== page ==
Nga Vaka o Kāiga Tapu (Nga Vaka) is a collaboration between eight Pacific ethnic communities, The Cause Collective and Government through the Ministry of Social Development. The Nga Vaka o Kaiga Tapu conceptual frameworks are the centrepiece of the Government’s Pasifika Proud initiative which aims to prevent family violence among Pacific communities.
Nga Vaka started over 10 years ago as a community response using culture as the platform for Pacific communities to take responsibility for leading their own action to prevent and stop violence in Pacific families.
The eight ethnic Pacific communities include: Cook Islands, Fijian, Kiribati, Niuean, Samoan, Tokelauan, Tongan, Tuvaluan communities.
Nga Vaka o Kāiga Tapu means ‘The Sailing Vessels of Sacred Families’. The title is composed of words that have the same, or similar, meanings in two or more languages of the eight Pacific communities represented in the collaborative.
Vaka are the ethical compasses that direct and orientate individuals towards honouring human relationships in families, and in communities of identity and belonging.
Kāiga are past and living families inscribed in genealogies. Through genealogies, places of belonging, the designations of roles, and obligations to family are understood. How we live as kāiga today is the heritage that we leave for tomorrow’s generations.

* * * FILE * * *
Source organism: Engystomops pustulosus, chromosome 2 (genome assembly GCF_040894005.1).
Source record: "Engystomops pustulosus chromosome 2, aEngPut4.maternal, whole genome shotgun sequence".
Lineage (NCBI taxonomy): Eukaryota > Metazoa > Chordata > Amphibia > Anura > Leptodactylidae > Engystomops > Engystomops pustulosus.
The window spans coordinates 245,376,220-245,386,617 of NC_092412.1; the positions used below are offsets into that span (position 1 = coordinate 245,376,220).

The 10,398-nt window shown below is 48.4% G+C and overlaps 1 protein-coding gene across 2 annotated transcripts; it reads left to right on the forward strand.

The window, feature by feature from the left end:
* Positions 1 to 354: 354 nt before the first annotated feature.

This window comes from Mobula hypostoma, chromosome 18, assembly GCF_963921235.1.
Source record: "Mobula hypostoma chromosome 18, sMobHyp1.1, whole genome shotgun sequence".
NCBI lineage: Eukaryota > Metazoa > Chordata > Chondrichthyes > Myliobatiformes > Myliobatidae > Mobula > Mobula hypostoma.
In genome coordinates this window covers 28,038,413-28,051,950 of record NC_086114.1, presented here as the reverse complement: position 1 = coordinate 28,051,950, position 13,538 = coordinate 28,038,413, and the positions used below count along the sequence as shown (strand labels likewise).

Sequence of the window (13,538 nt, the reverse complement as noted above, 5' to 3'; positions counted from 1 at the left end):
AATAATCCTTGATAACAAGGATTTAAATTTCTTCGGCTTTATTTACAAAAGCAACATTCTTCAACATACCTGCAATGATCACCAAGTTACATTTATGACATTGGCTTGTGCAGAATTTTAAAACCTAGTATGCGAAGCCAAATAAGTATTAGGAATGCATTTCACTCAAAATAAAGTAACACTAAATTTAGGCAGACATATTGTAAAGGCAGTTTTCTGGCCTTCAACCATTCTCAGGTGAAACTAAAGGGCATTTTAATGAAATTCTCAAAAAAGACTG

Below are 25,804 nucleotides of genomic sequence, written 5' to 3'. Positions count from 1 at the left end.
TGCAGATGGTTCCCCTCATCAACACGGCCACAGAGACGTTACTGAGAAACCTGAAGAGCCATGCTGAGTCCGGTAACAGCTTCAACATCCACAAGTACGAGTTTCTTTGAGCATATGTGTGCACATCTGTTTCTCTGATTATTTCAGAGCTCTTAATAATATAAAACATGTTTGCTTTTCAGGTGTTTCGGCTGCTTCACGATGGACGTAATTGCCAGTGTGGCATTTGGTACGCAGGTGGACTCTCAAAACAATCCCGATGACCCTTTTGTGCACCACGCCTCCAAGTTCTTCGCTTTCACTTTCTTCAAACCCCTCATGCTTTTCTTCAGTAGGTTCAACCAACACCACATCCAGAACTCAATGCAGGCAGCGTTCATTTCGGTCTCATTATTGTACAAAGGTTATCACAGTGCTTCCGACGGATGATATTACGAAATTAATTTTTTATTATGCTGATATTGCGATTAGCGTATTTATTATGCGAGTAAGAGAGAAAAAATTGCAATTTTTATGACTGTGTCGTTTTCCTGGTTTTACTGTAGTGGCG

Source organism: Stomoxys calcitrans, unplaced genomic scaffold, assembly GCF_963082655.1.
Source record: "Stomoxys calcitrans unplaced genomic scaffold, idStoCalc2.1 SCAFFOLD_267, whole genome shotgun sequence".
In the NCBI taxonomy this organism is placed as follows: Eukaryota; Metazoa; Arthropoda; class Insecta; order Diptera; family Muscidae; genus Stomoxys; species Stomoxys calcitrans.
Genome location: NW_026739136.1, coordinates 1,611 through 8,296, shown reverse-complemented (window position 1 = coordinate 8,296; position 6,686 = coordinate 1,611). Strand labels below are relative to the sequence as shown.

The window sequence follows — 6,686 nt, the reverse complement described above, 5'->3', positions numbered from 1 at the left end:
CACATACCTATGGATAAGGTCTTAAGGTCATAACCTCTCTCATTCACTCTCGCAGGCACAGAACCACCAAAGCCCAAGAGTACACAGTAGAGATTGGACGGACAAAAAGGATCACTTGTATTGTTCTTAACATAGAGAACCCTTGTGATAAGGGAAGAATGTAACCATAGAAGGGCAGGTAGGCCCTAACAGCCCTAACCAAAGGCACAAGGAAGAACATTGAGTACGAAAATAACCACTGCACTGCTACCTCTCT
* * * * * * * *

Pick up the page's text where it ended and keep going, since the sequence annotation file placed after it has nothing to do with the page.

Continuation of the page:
Reciprocity, respect, genealogy, observance of tapu relationships, language and belonging are concepts that are shared across the eight ethnic specific communities as elements that protect and strengthen family and individual wellbeing.
Nga Vaka o Kaiga Tapu provides our communities with a way to look to our past and to the heart of our cultures, to help us navigate some of the challenges we face in our families today.
The eight Nga Vaka o Kaiga Tapu frameworks are built on key cultural concepts that protect and strengthen wellbeing by honouring and restoring our sacred relationships to bring about strong and vibrant Pacific families.
Nga Vaka recognises that Pacific peoples themselves hold the answers to addressing violence by drawing on our indigenous knowledge systems, and that this knowledge can be used for application by our families living in today’s world.
The frameworks are underpinned by the core beliefs and values systems that are unique to each of the eight ethnic groups and demonstrate the commonalities across each ethnic group. It is the timeless values which underpin the Frameworks that shows our traditional duty of care for one another is as relevant today as it was to our ancestors.